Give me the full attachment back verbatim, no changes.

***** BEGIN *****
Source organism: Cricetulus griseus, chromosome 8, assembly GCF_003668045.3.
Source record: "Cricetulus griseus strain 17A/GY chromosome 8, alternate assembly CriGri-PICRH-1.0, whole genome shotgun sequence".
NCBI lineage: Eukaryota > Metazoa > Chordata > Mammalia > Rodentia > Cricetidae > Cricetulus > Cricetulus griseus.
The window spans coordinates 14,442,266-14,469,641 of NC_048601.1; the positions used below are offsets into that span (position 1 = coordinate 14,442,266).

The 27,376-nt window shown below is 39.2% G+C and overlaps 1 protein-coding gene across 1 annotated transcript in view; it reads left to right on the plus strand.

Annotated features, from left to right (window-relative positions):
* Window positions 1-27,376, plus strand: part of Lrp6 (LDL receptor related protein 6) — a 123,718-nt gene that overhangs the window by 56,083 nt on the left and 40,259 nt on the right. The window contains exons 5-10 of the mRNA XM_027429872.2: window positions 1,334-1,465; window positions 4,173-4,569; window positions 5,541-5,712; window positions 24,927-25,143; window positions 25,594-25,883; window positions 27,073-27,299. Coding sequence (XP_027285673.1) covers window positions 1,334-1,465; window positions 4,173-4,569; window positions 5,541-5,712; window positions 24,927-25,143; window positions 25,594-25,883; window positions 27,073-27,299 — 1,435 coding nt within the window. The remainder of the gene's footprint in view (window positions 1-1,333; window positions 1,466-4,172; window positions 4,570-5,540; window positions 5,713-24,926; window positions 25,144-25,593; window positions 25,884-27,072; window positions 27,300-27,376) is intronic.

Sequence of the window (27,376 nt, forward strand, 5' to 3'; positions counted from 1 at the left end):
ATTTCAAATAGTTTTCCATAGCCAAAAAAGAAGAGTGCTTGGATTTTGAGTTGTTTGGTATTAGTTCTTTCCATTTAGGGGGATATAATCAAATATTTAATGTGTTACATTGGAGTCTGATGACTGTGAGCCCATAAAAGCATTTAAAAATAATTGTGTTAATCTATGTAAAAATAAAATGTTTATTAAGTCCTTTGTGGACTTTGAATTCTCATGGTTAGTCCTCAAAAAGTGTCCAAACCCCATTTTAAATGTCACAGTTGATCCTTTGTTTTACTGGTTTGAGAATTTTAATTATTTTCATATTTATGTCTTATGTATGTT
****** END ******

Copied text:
Source organism: Cricetulus griseus, chromosome 8, assembly GCF_003668045.3.
Source record: "Cricetulus griseus strain 17A/GY chromosome 8, alternate assembly CriGri-PICRH-1.0, whole genome shotgun sequence".
NCBI lineage: Eukaryota > Metazoa > Chordata > Mammalia > Rodentia > Cricetidae > Cricetulus > Cricetulus griseus.
The window spans coordinates 14,442,266-14,469,641 of NC_048601.1; the positions used below are offsets into that span (position 1 = coordinate 14,442,266).

The 27,376-nt window shown below is 39.2% G+C and overlaps 1 protein-coding gene across 1 annotated transcript in view; it reads left to right on the plus strand.

Annotated features, from left to right (window-relative positions):
* Window positions 1-27,376, plus strand: part of Lrp6 (LDL receptor related protein 6) — a 123,718-nt gene that overhangs the window by 56,083 nt on the left and 40,259 nt on the right. The window contains exons 5-10 of the mRNA XM_027429872.2: window positions 1,334-1,465; window positions 4,173-4,569; window positions 5,541-5,712; window positions 24,927-25,143; window positions 25,594-25,883; window positions 27,073-27,299. Coding sequence (XP_027285673.1) covers window positions 1,334-1,465; window positions 4,173-4,569; window positions 5,541-5,712; window positions 24,927-25,143; window positions 25,594-25,883; window positions 27,073-27,299 — 1,435 coding nt within the window. The remainder of the gene's footprint in view (window positions 1-1,333; window positions 1,466-4,172; window positions 4,570-5,540; window positions 5,713-24,926; window positions 25,144-25,593; window positions 25,884-27,072; window positions 27,300-27,376) is intronic.

Sequence of the window (27,376 nt, forward strand, 5' to 3'; positions counted from 1 at the left end):
ATTTCAAATAGTTTTCCATAGCCAAAAAAGAAGAGTGCTTGGATTTTGAGTTGTTTGGTATTAGTTCTTTCCATTTAGGGGGATATAATCAAATATTTAATGTGTTACATTGGAGTCTGATGACTGTGAGCCCATAAAAGCATTTAAAAATAATTGTGTTAATCTATGTAAAAATAAAATGTTTATTAAGTCCTTTGTGGACTTTGAATTCTCATGGTTAGTCCTCAAAAAGTGTCCAAACCCCATTTTAAATGTCACAGTTGATCCTTTGTTTTACTGGTTTGAGAATTTTAATTATTTTCATATTTATGTCTTATGTATGTT